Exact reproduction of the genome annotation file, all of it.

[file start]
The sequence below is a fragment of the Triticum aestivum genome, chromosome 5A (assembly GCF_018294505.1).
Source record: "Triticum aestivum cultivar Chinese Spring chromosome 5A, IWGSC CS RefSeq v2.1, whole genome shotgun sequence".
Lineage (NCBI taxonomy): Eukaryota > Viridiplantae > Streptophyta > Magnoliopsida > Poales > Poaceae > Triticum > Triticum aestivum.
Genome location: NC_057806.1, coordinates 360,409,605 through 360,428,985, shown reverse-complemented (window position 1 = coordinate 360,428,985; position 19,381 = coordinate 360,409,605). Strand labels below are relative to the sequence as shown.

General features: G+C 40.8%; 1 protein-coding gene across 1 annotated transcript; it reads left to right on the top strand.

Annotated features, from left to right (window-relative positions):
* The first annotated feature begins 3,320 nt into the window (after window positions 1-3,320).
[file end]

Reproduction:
The sequence below is a fragment of the Triticum aestivum genome, chromosome 5A (assembly GCF_018294505.1).
Source record: "Triticum aestivum cultivar Chinese Spring chromosome 5A, IWGSC CS RefSeq v2.1, whole genome shotgun sequence".
Lineage (NCBI taxonomy): Eukaryota > Viridiplantae > Streptophyta > Magnoliopsida > Poales > Poaceae > Triticum > Triticum aestivum.
Genome location: NC_057806.1, coordinates 360,409,605 through 360,428,985, shown reverse-complemented (window position 1 = coordinate 360,428,985; position 19,381 = coordinate 360,409,605). Strand labels below are relative to the sequence as shown.

General features: G+C 40.8%; 1 protein-coding gene across 1 annotated transcript; it reads left to right on the top strand.

Annotated features, from left to right (window-relative positions):
* The first annotated feature begins 3,320 nt into the window (after window positions 1-3,320).